A year we will not forget
A year of reinventing oneself
a year of cancellations, reflections, with drawing, rewriting life
and an opportunity to take time to write.
A friend said lockdown had been good for noticing. She used to think about the day ahead on her morning walk and reflect back on what had been achieved in the evening. Now she takes time to notice, to look and listen.
In March the world stilled
humans stayed indoors, pausing
landscape in silence
The joy of those first few weeks when the roads and skies were quiet, when wildlife came out to reclaim the land, when leaves were pin-sharp against an unpolluted blue sky. When there was nothing to rush for, when the clock lost its hands and we rose with the sun and went to bed at sunset. How one could breathe in the day and relish the small moments.
Morning walks cheer us
hares run unhindered in fields
we are one with nature now
I meet other dog walkers as we patrol our rural landscape, walking the long miles through fields and lanes untroubled by traffic. I hear bird song rise and rise in chorus as spring bursts unhindered. “We are lucky,” everyone says. “We have the space to breathe.”
Green lane shrugs through fields
bole of ash, still leafing elm
old ways beckon us
Nature ventures out and I see snapshots of its life usually hidden from our trespass. Wrens chortle in the lane, bee flies emerge in abundance, flowers are a carpet of names – shirt-buttons, primrose, paigles, bacon-and-eggs, sainfoin, clover, chicory, ox-eye daisy, dandelion; they are painted across the fields. Thirty or more marsh orchids appear on the blackberry field. Friends send photographs, share news from their daily walks. I treasure their growing into nature and my own communion.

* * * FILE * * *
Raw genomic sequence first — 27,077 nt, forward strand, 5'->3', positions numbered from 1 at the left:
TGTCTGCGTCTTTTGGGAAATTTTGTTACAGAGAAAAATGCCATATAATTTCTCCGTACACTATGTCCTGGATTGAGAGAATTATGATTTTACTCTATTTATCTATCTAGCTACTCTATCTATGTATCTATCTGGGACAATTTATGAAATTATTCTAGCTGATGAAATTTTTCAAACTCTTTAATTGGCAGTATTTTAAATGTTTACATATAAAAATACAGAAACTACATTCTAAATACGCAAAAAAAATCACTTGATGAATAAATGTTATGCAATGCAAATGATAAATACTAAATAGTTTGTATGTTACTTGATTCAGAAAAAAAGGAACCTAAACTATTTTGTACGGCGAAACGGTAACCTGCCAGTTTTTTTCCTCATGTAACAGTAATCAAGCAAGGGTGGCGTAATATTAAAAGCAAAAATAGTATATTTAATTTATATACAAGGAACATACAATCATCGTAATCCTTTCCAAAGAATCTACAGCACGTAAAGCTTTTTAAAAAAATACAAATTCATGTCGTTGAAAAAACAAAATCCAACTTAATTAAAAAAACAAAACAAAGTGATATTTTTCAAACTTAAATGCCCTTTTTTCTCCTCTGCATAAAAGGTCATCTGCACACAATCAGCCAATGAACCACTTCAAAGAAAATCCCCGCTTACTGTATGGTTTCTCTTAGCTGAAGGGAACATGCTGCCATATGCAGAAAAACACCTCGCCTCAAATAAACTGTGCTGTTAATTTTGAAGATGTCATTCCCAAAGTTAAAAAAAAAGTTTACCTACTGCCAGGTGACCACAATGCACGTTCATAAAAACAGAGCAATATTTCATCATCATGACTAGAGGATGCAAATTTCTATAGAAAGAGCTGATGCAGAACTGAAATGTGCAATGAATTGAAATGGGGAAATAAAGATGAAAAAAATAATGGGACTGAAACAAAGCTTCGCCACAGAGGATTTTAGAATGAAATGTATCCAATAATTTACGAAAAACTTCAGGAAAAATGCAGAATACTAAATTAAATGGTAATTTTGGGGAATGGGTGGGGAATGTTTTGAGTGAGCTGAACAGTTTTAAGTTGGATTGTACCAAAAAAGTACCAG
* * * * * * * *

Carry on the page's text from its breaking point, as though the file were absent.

Freeze framed hare crouches
eyes meet through the hollowed hedge
I blink him free
On my walks I think about it all. I walk here every day. I am walking myself into the land, letting my story weave into those other stories, the shepherd, drover, labourer, soldier, drunkard. All passed this way. The oak has watched us, deer, hare, woodpecker, owl, the swift’s return, the skylark’s descant, the mouse hiding acorns, the wasp building its nest in the roots. The growth and the decay.
What if the only point of being here – is being here.
Elm, ash, all passing
each year the hedges grow thin
where did it go wrong?
Walking is good for the mind – it frees it to fly. I spent the weeks forging a new relationship with the earth and wonder what I can do.
Then it all falters
Press play on the pause button
Lockdown lifts lightly
Now I find the contrast makes me ache for those few weeks. The traffic doubles, the skies turn fuzzy, plane trails streak overhead, bird song recedes, hedgehogs are dying in the road. I see on the news crowds of people on beaches, in mountains, in special areas. Then they leave – and leave mountains of litter, discarded tents, bottles, fast food, camping stoves, face masks. I am ashamed to be called human.